What else is there? Alison Rosen Is Your New Best Friend gives Carolla’s various podcasts a run for their money as the best thing on the network. Carolla’s newsperson on The Adam Carolla Show, Rosen’s own podcasts puts her many talents to work—she’s a regular commentator on Fox News’ Red Eye and a talented writer for an array of publications including McSweeney’s, Spin, and The Village Voice—with a bubbly, fun show that includes interviews with personalities from Paul F. Tompkins to Andrew W.K. to Bobcat Goldthwait.
5) Maximum Fun
The tone: Equal parts scholarly and boyishly, unironically enthusiastic. More than any other network, Maximum Fun’s array of shows best synthesizes podcasting’s bookish public radio wing with the irreverent glee of the best comedy podcasts.
The brainchild of: Jesse Thorn (left). The public radio show host and producer got his start on campus radio at the University of Santa Cruz, California, where he first launched the variety show The Sound of Young America, which gained fame as a podcast and was eventually picked up by Public Radio International.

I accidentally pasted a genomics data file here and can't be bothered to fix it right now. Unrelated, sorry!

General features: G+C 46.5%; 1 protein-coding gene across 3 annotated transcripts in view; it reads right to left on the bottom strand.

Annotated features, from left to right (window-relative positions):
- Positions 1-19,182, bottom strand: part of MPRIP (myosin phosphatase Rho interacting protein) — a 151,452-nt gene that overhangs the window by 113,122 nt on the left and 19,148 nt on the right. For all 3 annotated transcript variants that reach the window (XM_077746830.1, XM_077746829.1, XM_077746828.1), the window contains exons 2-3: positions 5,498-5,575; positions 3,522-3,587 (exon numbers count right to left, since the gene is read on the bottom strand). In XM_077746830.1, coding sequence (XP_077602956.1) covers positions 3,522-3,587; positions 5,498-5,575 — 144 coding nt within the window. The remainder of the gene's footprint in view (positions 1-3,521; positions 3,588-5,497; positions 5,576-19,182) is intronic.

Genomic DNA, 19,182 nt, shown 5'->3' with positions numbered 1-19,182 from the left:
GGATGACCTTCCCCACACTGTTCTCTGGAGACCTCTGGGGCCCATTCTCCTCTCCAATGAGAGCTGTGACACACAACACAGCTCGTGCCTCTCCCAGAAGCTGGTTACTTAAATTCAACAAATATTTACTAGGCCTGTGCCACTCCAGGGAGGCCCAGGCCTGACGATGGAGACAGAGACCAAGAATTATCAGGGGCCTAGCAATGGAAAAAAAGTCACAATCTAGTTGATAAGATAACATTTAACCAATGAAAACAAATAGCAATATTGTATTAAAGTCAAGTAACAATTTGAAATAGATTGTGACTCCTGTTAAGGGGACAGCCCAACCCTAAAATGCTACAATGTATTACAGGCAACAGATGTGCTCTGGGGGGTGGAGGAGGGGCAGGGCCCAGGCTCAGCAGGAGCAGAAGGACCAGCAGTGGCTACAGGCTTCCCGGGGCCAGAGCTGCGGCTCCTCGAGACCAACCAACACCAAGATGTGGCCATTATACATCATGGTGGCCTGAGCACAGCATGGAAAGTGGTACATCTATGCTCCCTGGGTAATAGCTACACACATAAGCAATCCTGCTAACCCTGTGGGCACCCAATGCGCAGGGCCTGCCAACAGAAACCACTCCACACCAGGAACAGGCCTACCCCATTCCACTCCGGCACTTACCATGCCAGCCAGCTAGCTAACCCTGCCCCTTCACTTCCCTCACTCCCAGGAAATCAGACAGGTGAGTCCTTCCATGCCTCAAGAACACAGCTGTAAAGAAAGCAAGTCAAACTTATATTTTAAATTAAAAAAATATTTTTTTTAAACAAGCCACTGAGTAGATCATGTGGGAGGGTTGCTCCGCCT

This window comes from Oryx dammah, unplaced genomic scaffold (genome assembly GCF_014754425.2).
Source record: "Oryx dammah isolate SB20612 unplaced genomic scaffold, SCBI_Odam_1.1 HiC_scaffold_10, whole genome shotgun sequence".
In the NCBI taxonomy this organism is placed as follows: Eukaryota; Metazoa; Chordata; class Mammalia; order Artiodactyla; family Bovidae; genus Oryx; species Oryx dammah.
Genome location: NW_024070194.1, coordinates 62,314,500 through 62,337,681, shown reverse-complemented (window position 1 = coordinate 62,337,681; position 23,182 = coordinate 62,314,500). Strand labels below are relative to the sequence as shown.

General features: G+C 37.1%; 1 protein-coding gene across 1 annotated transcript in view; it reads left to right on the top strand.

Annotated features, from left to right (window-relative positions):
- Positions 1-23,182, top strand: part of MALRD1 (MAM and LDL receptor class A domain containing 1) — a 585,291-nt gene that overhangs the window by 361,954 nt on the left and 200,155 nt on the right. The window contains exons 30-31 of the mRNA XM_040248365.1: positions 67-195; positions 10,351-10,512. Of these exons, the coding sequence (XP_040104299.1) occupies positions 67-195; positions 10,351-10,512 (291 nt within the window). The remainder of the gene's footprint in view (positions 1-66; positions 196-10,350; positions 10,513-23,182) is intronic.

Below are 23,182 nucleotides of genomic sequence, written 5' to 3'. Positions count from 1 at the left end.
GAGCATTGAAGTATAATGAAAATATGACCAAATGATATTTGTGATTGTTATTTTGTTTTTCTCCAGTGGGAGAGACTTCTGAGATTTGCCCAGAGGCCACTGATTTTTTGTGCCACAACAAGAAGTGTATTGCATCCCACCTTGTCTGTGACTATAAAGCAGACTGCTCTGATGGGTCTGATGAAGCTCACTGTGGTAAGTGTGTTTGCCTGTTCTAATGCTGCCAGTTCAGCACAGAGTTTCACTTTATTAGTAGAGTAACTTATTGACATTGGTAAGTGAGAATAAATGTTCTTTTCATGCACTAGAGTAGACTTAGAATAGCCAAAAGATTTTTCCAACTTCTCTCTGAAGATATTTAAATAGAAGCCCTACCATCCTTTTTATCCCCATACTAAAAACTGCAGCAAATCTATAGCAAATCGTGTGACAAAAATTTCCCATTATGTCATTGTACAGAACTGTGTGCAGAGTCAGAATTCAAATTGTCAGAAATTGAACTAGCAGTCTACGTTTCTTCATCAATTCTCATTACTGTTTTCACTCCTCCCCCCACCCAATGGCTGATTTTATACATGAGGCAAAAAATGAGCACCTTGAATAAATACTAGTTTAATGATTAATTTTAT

The flagship podcast: Bullseye. Formerly The Sound of Young America, Bullseye finds Thorn combining the preparedness of Terry Gross with his own signature friendly curiosity for a series of interviews with a wide range of actors, comedians, musicians, and other pop-culture players, from Ice-T to Bob Newhart. Other guests—frequently, commentators and critics—pop in to recommend some of their favorite TV shows, films, music, and more, while Thorn himself likewise shares recommendations ranging from other podcasts to albums to, in a recent episode, Mel Brooks’ daffy History of the World, Part 1.